Narrowing the search for ET

If another advanced civilisation in the Milky Way is the proverbial needle, a group of researchers has suggested how we should narrow our search for it in the galactic haystack.

At a meeting of the American Astronomical Society in St Louis, Missouri, US, on Wednesday, Richard Conn Henry of Johns Hopkins University and colleagues proposed limiting the search for extra-terrestrial intelligence (SETI) to the ecliptic - the plane in which our solar system's planets orbit.

SETI begins with the hypothesis that another, more advanced civilisation in our galaxy is out there, trying to contact us. Assuming this is true, Henry says a search focused on the ecliptic "should lead rapidly to the detection of other civilisations".

That's because exoplanets in that plane would be able to see Earth passing in front of the Sun and dimming its light.

Such transits reveal all sorts of information about the transiting planets, including their radius, density and composition. They also shed light on the planet's atmosphere - so alien astronomers studying the Earth's spectrum could find indicators of life in our atmospheric oxygen, for example.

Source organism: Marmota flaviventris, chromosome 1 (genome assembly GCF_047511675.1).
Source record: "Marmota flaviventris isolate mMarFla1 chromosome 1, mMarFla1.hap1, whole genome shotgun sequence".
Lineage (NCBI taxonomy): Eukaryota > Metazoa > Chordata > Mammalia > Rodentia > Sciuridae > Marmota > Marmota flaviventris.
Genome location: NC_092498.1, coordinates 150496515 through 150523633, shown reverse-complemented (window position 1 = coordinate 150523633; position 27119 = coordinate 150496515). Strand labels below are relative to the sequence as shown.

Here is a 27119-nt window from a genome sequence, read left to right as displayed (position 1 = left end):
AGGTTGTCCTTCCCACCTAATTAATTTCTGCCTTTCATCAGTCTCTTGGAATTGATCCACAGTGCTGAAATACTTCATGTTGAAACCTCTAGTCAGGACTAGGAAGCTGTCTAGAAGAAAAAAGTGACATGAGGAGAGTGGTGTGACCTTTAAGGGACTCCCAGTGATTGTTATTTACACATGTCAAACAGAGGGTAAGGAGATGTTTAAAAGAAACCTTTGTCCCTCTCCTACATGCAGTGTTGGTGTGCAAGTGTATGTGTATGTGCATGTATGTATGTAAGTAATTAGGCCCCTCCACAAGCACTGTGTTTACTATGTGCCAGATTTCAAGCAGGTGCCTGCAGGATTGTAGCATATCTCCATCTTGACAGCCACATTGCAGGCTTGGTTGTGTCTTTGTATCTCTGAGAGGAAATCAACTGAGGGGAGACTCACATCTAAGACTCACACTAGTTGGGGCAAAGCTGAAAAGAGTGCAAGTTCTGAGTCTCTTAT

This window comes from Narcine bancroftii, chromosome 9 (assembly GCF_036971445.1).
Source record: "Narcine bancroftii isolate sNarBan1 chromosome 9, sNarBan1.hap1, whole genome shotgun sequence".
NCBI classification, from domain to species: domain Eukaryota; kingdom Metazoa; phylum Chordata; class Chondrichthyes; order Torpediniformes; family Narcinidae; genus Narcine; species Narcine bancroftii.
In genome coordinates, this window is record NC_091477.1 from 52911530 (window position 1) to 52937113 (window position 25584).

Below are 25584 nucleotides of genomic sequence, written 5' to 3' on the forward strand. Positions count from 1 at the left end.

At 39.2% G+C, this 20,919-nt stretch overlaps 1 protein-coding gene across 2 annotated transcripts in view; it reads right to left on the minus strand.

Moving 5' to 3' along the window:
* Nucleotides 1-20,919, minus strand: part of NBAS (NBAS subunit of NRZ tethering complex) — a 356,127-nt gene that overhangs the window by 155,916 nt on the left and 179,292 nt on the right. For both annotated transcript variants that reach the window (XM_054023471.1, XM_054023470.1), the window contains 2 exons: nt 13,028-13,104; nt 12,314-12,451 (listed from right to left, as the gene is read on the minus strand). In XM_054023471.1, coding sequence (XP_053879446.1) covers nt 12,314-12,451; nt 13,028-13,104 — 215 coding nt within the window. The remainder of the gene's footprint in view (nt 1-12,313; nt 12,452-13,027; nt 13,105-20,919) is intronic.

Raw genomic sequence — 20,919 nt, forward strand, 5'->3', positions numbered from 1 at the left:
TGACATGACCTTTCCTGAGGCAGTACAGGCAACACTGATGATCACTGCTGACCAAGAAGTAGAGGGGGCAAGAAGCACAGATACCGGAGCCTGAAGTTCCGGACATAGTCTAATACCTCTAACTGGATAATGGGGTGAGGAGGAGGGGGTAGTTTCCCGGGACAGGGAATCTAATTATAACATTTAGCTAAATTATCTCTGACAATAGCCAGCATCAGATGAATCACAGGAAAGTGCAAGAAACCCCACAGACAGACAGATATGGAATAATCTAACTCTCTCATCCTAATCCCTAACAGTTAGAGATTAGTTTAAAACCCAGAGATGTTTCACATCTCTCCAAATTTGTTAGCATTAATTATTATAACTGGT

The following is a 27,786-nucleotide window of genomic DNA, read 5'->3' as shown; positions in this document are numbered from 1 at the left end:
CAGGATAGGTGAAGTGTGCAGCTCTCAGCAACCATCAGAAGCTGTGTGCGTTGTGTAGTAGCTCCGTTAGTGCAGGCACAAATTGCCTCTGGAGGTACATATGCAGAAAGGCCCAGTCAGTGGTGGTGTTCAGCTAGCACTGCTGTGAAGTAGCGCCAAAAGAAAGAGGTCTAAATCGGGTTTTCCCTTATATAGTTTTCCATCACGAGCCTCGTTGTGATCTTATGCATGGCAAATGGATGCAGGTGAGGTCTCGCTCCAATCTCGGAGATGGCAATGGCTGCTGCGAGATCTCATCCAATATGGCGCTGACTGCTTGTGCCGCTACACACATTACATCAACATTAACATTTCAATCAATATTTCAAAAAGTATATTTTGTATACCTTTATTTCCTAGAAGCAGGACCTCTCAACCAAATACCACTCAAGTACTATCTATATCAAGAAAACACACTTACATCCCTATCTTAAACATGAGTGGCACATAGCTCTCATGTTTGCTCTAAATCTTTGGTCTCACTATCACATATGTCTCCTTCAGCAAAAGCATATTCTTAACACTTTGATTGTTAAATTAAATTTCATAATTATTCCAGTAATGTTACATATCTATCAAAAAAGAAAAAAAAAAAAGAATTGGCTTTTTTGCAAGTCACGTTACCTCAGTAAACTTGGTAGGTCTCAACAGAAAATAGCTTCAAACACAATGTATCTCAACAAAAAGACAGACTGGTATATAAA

Henry and his colleagues hope to search the ecliptic for these civilisations with the Allen Telescope Array, a set of dozens of antennae in Hat Creek, California, US.

All of this begs the question - what kind of technology would alien astronomers in the ecliptic need to glean information from Earth transits?

Greg Laughlin, an astronomer and extrasolar planet hunter at the University of California, Santa Cruz, says it depends how distant the other planet is.

If we're lucky enough to have an advanced civilisation trying to communicate with us within 50 light years, its inhabitants could see the Earth as a bluish dot if they had an 8-metre space-based telescope with a good coronagraph. A set of space-based infrared telescopes would enable them to detect ozone and water vapour in our atmosphere.

That kind of technology is not so far-fetched. These are the underlying concepts behind NASA's Terrestrial Planet Finder missions, which would allow us to attempt this process in reverse, helping us to search elsewhere for habitable, Earth-like planets.

But budget woes have delayed TPF indefinitely, so we can only hope any alien astronomers on other worlds have evolved beyond such earthly concerns. source